As the new year has dawned, I’ve been reflecting on the idea of clearing space to leave room for new possibilities during this brand new calendar year, this fresh canvas of time.
There are of course many different ways to think about this, but the obvious place to start is the cluttered spaces most of us co-exist with: rooms overcrowded with furniture and possessions; drawers and cupboards crammed to the gills; desks awash in papers; electronic devices bursting with a dizzying array of data; unfinished projects filling our shelves and crowding our conscience.
A huge and immediate visual reward results from clearing away what no longer serves us. Life becomes instantly simpler, calmer. And we have a new clarity and energy, as the more spacious open vistas allow us to see our world more clearly and recognize what really matters.
For me, there’s a wonderful exhilaration that comes from rolling up my proverbial sleeves to look afresh at what I have, using my new eyes to cull what’s old and no longer needed to make space for something new. What’s interesting is that the “something new” is rarely, if ever, a physical something, but rather an opportunity to grow in new ways; to expand more fully into the life I truly want.
For many of my clients, a large majority of whom are discovering how to reclaim their health and become powerful agents of change in their own life, this clearing of space is both extremely practical and highly symbolic. Prolonged illness very often leaves people with a backlog of household projects, including managing belongings and keeping household order. So it is immensely empowering to take charge of ordering our physical world once again: to create a new canvas that reflects and supports our new revitalized self. It’s also true that dusty, musty piles of possessions create a stuck, stagnant energy in our environment that subtly erodes both health and well-being. How much are these unwanted, unneeded objects in our lives holding us back from the flourishing health and joyful lives we deeply desire?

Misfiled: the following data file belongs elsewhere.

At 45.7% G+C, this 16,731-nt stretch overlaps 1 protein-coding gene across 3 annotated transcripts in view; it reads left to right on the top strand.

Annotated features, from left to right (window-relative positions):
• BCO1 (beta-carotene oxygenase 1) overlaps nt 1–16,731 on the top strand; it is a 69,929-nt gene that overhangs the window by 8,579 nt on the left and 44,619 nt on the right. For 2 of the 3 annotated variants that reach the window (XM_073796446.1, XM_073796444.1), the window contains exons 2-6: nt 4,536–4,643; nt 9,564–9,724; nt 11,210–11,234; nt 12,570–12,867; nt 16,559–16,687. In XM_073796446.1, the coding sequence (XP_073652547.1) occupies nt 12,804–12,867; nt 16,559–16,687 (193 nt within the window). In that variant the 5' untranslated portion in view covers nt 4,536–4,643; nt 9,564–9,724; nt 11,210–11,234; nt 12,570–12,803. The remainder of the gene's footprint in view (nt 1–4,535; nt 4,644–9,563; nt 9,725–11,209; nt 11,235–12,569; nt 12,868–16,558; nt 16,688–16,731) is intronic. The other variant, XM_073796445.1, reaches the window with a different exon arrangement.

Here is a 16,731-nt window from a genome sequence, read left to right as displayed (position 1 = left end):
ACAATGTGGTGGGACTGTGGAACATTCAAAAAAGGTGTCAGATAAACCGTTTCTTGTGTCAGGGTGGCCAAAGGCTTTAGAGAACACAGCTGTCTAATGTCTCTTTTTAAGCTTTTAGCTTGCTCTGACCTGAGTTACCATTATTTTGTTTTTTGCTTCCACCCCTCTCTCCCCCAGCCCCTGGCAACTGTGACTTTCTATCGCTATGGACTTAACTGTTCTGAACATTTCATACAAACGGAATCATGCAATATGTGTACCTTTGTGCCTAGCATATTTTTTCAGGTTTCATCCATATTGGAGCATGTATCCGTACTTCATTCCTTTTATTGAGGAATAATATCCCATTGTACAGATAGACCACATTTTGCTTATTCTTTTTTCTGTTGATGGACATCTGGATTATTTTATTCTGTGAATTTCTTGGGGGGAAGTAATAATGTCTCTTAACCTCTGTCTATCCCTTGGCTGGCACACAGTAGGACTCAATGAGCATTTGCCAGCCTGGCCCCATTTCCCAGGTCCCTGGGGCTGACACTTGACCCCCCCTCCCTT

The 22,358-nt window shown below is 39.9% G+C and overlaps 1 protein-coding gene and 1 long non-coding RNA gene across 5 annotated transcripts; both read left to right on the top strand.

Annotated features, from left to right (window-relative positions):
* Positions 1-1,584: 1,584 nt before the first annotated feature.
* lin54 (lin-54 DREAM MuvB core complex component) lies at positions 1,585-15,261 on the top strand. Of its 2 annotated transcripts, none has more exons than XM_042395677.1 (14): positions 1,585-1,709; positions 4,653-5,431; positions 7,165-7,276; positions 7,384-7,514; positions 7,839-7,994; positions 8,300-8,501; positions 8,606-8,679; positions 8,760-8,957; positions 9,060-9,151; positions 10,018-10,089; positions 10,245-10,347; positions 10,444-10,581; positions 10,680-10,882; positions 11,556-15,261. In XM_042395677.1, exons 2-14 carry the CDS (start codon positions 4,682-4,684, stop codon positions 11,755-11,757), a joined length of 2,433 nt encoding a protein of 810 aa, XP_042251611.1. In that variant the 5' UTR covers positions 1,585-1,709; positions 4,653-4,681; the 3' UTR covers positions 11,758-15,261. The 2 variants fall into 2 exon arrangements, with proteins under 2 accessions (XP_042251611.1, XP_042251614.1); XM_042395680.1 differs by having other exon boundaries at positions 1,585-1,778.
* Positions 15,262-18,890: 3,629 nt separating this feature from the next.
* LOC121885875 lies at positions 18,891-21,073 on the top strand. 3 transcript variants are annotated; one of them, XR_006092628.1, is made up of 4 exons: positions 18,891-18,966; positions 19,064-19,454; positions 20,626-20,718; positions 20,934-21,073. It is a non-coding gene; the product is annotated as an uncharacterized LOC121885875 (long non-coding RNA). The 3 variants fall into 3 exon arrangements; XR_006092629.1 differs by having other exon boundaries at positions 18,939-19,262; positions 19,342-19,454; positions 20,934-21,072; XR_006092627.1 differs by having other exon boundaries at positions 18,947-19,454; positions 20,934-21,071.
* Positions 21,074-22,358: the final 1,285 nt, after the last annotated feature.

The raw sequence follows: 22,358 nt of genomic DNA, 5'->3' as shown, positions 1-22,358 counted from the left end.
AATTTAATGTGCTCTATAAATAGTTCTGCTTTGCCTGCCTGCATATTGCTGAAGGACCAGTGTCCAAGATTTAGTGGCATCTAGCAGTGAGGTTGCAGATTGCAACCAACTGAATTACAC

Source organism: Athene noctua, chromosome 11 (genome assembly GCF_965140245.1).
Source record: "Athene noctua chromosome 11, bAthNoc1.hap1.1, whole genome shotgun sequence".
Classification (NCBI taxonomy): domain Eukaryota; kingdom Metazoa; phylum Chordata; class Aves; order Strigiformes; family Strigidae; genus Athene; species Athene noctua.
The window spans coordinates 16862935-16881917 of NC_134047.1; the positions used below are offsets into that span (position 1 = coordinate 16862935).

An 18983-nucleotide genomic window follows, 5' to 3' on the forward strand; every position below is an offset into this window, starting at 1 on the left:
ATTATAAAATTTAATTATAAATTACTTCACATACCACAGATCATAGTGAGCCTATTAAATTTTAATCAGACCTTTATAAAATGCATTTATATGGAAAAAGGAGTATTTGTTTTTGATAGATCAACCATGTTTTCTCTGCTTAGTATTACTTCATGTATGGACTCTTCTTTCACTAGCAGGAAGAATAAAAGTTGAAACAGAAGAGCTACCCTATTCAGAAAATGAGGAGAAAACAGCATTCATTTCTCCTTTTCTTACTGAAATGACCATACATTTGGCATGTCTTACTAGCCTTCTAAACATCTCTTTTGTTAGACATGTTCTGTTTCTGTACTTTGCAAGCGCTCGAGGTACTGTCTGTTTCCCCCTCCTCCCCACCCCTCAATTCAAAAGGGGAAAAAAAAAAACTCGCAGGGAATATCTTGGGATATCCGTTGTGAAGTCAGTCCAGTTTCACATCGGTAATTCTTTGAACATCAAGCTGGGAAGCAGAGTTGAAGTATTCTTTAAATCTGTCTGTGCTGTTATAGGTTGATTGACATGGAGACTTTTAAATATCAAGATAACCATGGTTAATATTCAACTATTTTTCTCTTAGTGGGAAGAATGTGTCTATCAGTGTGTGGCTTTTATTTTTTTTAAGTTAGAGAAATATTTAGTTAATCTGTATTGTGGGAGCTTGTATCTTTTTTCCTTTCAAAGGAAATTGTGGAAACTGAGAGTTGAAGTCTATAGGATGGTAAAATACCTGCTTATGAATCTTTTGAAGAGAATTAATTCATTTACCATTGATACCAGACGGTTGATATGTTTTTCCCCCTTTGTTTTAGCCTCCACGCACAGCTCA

Important as they are, though, the spaces we live in are really just the external expression of our internal landscape. Clearing takes on even more powerful meaning when we look beyond the world of physical possessions and the dust they collect to deeper less tangible levels of being.
· We might start by asking what’s holding us back from freeing ourselves from the dead weights of all this unwanted stuff. Usually it’s about fear: fear of letting go, fear of our future, fear of life’s uncertainty. Somehow our possessions equate to comfort and security in this way of thinking. Though the reality is something else entirely. What would it be like to have comfort in life’s uncertainty without feeling the need to carry these heavy loads? To feel the lightness of newfound trust and confidence in our own inner resources to navigate whatever life delivers?
· What are the old beliefs and stories we’ve been telling ourselves, sometimes for many years, that we now realize are old and outdated? How could our life be immediately transformed if we consciously chose to clear away this bleak chorus of doubt and negativity to embrace more life-enhancing beliefs and stories about ourselves, our health, our future, what’s possible for us?
· What, too, if we cleared away unhelpful patterns of thought and language – those habitual ways of responding to our world that undermine the quality of our days – to make space instead for joyful, mindful presence in each moment?
· In the world of relationships, how much do we carry from one year to the next that keeps us stuck in the heartaches and difficulties of old hurts, old losses, old conflicts? What if we consciously chose to heal, release and transform those feelings from the past; to leave glorious open space of heart and mind for new, wholehearted engagement in our lives today?
The good news is that all these things are possible. And, just as the house clearing might first begin with one small drawer, the clearing of body, mind and soul might have small beginnings too. Perhaps with the clearing of one old, limiting belief about what’s possible for our future. Or by changing a single repetitive non-life-enhancing thought (that we might have been thinking, over and over and over again, with the same predictable result) to a thought that affirms what we actually want. Or by resolving to heal one hurt from our past that we don’t need to carry one more day.
It doesn’t really matter where we start. And there’s nothing sacred about the new year as a time to begin. Starting at all is the point.
Imagine how empowering it will be to transform the clutter from the past that blights our present and limits our future. And what expansive spaces of possibility we can create instead.